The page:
My autism and gender identity

Beck Chamberlain Heslop

As part of Pride Month, Beck Chamberlain Heslop speaks to us about their experience of being a disabled, non-binary person.

I  originally wrote an entire post about the stigma associated with being non-binary, especially as an autistic person, and the difficulty of getting people to use my correct pronouns (they/them). But I realised that it probably wasn’t very helpful to anyone.

To be honest, reading it kind of made me sad. I don’t want anybody else to feel that way, so instead, I am writing about my experiences from a slightly different angle. That is not to say the struggles of being an autistic non-binary person are not valid. Still, I am reluctant to give people more ammunition to call me a sensitive snowflake.

Instead, I want to explain what being non-binary means to me, how it interacts with my autism and some suggestions for anybody reading on how to be a better ally.

A selfie of Beck Heslop

What does non-binary mean?

Non-binary is a term that describes the gender of someone who falls outside of ‘man’ or ‘woman’ (the binary genders). It is purposefully broad. It can encompass people who lean more towards being a ‘woman’ or ‘man’, people who are ‘bigender’ (meaning their gender is a mix of man and woman), people whose gender identity is fluid (meaning it changes), and people who feel that none of those labels fit them at all. If you aren’t familiar with all of these terms and ideas, then don’t worry.

There is a lot of information and many discussions out there that have been going on for decades. The good news is that you don’t need to understand everything to respect non-binary people. For example, I do not understand nuclear physics. Still, I can respect nuclear physicists and appreciate that nuclear physics exists whether or not I comprehend it.

My relationship with my gender

My relationship with my gender is complex, and I think that is especially so because I am autistic. The first time I really thought about my gender was around the age of 13. I was 15 when I came out to close friends as genderfluid (meaning some days I felt more aligned with being a man, other days with being a woman). But, it wasn’t until I was 20 that I began coming out to most people as non-binary.

During those seven years, I found it difficult to identify how I felt in general - not least in terms of gender. Once I cut my hair short, it was easier to see some patterns, though. People refer to me as a girl = bad. I still can’t explain exactly what those feelings are - maybe discomfort, upset, embarrassment, or anger. Definitely something negative. When people would refer to me as a boy, that would evoke more positive feelings (maybe pride or happiness, or just contentment). But saying I was a ‘man’ felt just as much of a costume as saying I was a ‘woman’ did. Hence, the label non-binary seems to suit me best.

I try to tell people right away that my pronouns are they/them because I know I get an icky feeling whenever I am misgendered. In general, I don’t want to go all day hating myself. It may seem like a minor thing to you, but having to go all day every day with people getting your name and pronouns wrong really weighs on your mind. Personally, it makes me shut down and go into a spiral in my own head, maybe even contributing to a full-blown meltdown if it goes on long enough. This brings us into how to be a good ally to non-binary people.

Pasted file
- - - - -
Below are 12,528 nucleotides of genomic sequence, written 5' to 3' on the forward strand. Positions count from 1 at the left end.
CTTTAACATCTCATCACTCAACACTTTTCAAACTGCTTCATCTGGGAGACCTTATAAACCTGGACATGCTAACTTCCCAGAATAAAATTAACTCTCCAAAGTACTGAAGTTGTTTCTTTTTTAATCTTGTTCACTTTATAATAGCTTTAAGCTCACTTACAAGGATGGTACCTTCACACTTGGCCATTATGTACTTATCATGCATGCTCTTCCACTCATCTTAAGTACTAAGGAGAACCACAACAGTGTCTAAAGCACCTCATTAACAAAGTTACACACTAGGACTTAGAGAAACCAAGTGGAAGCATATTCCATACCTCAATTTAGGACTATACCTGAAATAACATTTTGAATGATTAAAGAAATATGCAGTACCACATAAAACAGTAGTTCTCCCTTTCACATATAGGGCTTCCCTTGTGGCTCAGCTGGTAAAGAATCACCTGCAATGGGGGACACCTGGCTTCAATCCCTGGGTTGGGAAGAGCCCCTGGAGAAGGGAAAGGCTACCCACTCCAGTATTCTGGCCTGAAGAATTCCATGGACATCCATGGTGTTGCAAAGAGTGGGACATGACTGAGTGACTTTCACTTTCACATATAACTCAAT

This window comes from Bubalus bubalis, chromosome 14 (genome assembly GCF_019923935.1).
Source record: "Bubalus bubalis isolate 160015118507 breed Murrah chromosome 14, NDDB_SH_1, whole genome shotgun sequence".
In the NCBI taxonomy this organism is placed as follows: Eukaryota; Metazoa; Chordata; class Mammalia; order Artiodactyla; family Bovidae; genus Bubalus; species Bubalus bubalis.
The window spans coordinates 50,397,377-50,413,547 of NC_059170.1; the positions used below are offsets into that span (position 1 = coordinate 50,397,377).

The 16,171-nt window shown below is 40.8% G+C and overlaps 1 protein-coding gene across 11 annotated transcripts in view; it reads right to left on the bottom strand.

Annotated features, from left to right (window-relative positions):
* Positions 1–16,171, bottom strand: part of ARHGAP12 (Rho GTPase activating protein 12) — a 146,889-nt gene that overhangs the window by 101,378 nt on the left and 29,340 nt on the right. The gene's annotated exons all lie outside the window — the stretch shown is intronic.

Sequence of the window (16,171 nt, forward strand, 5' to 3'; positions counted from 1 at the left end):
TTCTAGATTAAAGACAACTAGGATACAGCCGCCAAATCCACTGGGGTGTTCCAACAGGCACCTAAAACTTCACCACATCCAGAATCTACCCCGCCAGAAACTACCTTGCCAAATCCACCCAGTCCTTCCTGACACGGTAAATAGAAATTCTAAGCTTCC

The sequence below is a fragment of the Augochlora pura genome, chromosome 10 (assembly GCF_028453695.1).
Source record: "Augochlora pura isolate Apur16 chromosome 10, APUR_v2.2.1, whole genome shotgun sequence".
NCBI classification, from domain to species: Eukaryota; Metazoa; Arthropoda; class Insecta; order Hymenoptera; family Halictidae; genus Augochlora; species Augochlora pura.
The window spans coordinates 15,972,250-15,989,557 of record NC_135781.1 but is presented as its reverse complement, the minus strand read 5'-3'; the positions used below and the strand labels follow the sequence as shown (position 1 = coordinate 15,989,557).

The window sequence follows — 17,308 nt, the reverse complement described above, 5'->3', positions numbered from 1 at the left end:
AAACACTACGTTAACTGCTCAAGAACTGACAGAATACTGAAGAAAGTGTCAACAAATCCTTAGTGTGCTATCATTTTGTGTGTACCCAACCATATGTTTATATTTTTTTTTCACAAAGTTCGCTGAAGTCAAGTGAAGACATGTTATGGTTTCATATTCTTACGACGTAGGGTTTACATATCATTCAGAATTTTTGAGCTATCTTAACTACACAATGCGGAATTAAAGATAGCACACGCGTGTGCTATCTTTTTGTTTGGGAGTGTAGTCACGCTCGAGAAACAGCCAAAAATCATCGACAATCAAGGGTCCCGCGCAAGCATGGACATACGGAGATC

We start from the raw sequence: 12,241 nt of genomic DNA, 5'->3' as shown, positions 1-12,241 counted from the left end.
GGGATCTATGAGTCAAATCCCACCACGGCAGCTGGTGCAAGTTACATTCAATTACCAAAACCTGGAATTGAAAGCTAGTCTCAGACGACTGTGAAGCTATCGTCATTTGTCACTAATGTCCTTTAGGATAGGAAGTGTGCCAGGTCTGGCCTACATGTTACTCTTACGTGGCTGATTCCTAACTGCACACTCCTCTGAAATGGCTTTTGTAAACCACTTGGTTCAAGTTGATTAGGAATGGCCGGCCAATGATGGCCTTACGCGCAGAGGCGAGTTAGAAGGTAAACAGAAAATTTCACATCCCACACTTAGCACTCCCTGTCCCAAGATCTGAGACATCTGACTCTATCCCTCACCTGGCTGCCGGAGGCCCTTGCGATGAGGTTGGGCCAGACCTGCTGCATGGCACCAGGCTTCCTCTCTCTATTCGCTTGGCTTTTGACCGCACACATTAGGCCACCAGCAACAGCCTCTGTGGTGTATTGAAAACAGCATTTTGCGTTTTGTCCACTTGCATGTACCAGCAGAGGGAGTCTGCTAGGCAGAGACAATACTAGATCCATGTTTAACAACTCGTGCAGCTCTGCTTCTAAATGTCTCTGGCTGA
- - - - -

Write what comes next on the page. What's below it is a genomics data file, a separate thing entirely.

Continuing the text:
How to be a good ally

Like I said earlier, you don’t need to understand in order to respect a person’s gender. Many non-binary people use the pronouns they/them, but it differs between individuals, so it is best to ask. I understand that it does not always feel natural to ask someone’s pronouns, but there are many ways you can do it.

If you communicate online, adding your own pronouns to your sign-off by your name often prompts the recipient to include their own. Plus, it signals to the person you are messaging that you are an ally and safe for them to be out in front of you. Similarly, if you meet someone in person, introduce yourself with your own pronouns.

The more people normalise doing this, the easier it is for non-binary people like me to do so without marking myself out as ‘different’. Also, because you can’t tell that someone is non-binary just by looking at them, it is best practice to do this with every person you introduce yourself to.

It’s not just pronouns, but lots of things are gendered, which may be appropriate to alter if you are talking to or about someone who is non-binary. Mr and Miss can be replaced with Mx (pronounced mix), which is widely recognised as a gender-neutral title in the UK. ‘Mum’ or ‘Dad’ can be replaced with ‘Parent’, ‘sister’ or ‘brother’ with sibling, ‘boyfriend’ or ‘girlfriend’ with ‘partner’. Again, non-binary people are all individuals with their own preferences, so it is best to ask.

It is okay to slip up and make mistakes. If you do, correct yourself and move on. Dwelling on it by profusely apologising is uncomfortable for all parties involved, and not correcting yourself is just disrespectful. After practising for a while, it will become part of your normal vocabulary. You won’t have to think about it as much, and everyone can move on with their lives, which is all we really want. The only way we can make that happen, though, is by keeping open minds, educating ourselves, and respecting other people even if you don’t understand the nuances yet.

Want to read more?

If you'd like to read more about being non-binary, here are some blogs worth a look: